I Love the Suburbs

Since about 1996, I have lived “in the city.” But now my family lives in a city of suburbs, connected by various parkways to zip along to different suburban housing developments. We live in one such housing development (picture lots of cul-de-sacs and curving roads and no sidewalks).

Why I love it:

(1) No one bothers you. Our house has a house on either side and one that adjoins our back yard. And there are two houses essentially across the street. Of the 5 families living in these houses — our “neighbors” — only 2 have introduced themselves to us. Of course, we’ve only lived there just over four months. I’m afraid that in time the others may talk to us and disturb our peace and tranquility. If I wanted neighbors to talk to me, I wouldn’t have moved to the suburbs. That’s what apartments in the city are for, right?

(2) Everyone has at least one vehicle the size of a Chevy Suburban. And because they only have 1 or 2 kids, this means that there is plenty of room for them to load up their land barges with neighborhood kids and take them to do kid activities. Well, at least in theory. Not that anyone does this. (See #1 above.) But if they wanted to, the could!

(3) You can play fun games with people in the neighborhood like “Scare the Walkers.” I will be working in my front yard and see someone out getting their daily exercise walking by. They pretend not to see me (see #1 above) and I’ll pretend not to see them either, and then I’ll startle them by turning in their direction and saying, “Hi!” You should see the total confusion come over them! They are just at a total loss as to how to react. I love that.

If this sounds like an ideal situation to you, you should move to the suburbs, too. It’s great.

Kids are Funny, Part Deux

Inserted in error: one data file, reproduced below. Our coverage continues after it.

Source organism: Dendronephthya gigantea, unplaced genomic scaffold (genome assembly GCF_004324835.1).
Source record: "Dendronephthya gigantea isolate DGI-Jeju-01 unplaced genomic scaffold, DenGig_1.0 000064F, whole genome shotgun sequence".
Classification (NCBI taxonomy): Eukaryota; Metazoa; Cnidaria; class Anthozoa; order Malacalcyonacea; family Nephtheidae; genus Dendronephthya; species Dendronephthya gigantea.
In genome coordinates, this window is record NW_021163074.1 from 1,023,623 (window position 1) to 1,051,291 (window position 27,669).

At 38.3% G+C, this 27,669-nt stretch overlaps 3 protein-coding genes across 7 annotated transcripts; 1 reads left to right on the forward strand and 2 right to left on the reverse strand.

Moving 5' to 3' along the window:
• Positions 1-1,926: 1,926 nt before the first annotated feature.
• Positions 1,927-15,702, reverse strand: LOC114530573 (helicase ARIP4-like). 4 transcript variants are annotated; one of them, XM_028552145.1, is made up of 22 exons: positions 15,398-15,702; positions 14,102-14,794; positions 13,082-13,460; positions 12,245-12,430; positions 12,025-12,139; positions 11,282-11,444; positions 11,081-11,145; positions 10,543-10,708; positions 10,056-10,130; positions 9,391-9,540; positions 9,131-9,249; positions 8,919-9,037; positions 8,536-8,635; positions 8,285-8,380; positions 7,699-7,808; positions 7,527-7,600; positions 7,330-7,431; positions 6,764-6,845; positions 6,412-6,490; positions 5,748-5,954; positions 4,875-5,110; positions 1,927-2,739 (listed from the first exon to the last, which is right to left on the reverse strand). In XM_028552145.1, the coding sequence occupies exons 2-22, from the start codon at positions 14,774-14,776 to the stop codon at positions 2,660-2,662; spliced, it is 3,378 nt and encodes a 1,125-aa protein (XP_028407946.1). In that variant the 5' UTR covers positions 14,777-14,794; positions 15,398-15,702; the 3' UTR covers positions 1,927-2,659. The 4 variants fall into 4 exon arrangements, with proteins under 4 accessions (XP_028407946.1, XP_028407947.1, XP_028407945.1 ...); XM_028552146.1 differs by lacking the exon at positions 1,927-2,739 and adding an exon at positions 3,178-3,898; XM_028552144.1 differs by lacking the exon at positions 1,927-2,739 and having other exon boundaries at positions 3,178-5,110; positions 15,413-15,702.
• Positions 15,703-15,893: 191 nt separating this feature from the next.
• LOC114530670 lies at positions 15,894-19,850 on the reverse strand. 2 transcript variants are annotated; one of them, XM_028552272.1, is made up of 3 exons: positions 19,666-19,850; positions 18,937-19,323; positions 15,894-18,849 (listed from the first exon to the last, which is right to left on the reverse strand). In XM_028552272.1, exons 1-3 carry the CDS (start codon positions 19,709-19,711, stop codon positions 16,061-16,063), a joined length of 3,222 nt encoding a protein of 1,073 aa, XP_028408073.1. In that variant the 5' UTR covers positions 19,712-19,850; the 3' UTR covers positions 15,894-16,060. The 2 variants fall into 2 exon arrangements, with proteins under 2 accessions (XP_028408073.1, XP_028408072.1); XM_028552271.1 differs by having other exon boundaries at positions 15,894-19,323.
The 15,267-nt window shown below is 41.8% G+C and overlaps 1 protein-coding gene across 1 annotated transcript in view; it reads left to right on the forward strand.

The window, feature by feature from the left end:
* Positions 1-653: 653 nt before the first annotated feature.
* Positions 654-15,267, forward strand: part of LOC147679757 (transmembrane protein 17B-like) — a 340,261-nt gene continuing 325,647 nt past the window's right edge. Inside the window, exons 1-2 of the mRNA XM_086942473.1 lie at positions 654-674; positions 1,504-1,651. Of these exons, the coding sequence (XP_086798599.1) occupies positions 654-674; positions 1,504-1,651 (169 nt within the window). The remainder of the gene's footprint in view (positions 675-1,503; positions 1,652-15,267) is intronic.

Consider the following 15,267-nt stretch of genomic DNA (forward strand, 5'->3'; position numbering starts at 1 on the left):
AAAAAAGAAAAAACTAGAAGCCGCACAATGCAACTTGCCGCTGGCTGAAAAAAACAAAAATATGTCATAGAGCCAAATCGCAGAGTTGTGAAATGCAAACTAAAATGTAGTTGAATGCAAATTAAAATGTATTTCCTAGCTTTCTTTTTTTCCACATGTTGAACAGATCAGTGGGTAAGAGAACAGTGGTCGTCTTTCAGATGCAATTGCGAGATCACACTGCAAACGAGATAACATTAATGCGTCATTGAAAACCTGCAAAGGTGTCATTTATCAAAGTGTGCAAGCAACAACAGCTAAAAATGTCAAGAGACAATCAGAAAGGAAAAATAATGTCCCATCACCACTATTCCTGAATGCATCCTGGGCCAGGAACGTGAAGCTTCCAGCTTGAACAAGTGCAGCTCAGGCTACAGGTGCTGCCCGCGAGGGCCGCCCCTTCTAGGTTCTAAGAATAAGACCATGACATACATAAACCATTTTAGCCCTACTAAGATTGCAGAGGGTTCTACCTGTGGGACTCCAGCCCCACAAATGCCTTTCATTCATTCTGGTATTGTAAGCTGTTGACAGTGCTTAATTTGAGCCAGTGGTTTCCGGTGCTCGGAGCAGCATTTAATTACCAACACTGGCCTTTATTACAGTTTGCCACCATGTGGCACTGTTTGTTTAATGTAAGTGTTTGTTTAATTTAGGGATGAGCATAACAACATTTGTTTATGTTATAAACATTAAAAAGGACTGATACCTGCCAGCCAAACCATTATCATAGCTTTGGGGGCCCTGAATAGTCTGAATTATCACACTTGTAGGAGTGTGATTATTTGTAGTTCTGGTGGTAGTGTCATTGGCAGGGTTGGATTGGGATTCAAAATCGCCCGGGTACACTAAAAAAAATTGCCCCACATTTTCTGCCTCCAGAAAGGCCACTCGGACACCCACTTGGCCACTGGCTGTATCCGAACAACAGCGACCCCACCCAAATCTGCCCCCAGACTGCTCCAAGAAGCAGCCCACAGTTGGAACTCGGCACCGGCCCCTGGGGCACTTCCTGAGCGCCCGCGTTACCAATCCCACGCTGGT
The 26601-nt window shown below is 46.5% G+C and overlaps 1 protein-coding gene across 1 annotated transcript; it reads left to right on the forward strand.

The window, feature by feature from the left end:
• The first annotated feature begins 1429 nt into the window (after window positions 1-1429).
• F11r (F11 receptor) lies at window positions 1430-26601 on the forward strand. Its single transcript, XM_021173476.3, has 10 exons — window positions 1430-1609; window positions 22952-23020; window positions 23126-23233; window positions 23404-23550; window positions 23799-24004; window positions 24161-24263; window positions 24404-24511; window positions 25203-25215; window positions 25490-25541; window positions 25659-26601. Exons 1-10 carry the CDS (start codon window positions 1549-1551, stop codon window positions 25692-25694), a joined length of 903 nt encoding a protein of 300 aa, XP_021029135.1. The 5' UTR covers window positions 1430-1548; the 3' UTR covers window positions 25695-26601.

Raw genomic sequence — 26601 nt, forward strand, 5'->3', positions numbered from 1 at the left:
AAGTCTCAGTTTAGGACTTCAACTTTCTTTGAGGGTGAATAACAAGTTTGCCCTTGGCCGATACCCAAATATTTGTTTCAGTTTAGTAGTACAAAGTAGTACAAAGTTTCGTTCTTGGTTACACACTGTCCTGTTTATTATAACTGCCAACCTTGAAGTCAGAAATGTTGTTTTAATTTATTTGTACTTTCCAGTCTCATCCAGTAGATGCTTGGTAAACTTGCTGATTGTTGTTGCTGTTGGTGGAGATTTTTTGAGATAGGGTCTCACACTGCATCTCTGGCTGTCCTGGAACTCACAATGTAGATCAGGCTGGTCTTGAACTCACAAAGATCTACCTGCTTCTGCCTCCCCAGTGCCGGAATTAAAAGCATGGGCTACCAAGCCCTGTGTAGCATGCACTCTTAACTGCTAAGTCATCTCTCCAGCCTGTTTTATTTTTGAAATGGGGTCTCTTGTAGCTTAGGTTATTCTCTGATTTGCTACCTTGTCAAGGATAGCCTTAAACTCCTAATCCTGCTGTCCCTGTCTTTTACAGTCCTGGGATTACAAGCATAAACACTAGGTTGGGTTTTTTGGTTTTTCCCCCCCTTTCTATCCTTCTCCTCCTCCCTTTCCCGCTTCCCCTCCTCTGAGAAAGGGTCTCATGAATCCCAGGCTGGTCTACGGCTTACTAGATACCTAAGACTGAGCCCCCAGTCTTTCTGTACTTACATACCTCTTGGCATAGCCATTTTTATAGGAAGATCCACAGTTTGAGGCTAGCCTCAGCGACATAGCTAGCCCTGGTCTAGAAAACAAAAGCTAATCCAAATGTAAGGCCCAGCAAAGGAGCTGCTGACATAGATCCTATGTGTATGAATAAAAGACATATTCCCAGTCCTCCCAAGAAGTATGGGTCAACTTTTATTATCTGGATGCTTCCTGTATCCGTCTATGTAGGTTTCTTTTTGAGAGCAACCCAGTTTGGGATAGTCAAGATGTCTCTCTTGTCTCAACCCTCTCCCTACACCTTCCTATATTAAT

More conversations in the household —

10 Year Old Son: There are too many girls in my Sunday school class.

Father: How can that be? That’s like saying there are too many flowers.

5 Year Old Son: Boys and girls are enemies.

Father: What?!

5 Year Old Son: Like England and France.

I don’t know who writes these kids’ material, but some of it is pretty dang funny. Of course, beneath the humor lurks an ugly reality: from an early age boys and girls are taught to think of each other as different and hostile genders. I am always amazed to find — as I did in my son’s kindergarten class this year — separate sign-in sheets for boys and girls. Is this necessary? Or lining up for lunch in two different lines: one for boys one for girls. I can see having kids line up by gender if they are waiting to use the bathroom, but for lunch? These practices go on totally unquestioned in the schools.

And those are the more mild forms of gender differentiation. See Barrie Thorne’s book, Gender Play: Girls and Boys in School.

Kids are funny

From the household this morning —

Dad: Oh, Son, I just dropped my sock. Can you hand it to me?

Son (5 years old): Parents hurt themselves when they bend over.

Dad: Why is that?

Son: Because they’re old and they hurt their backs.

— in this case, the truth really does hurt.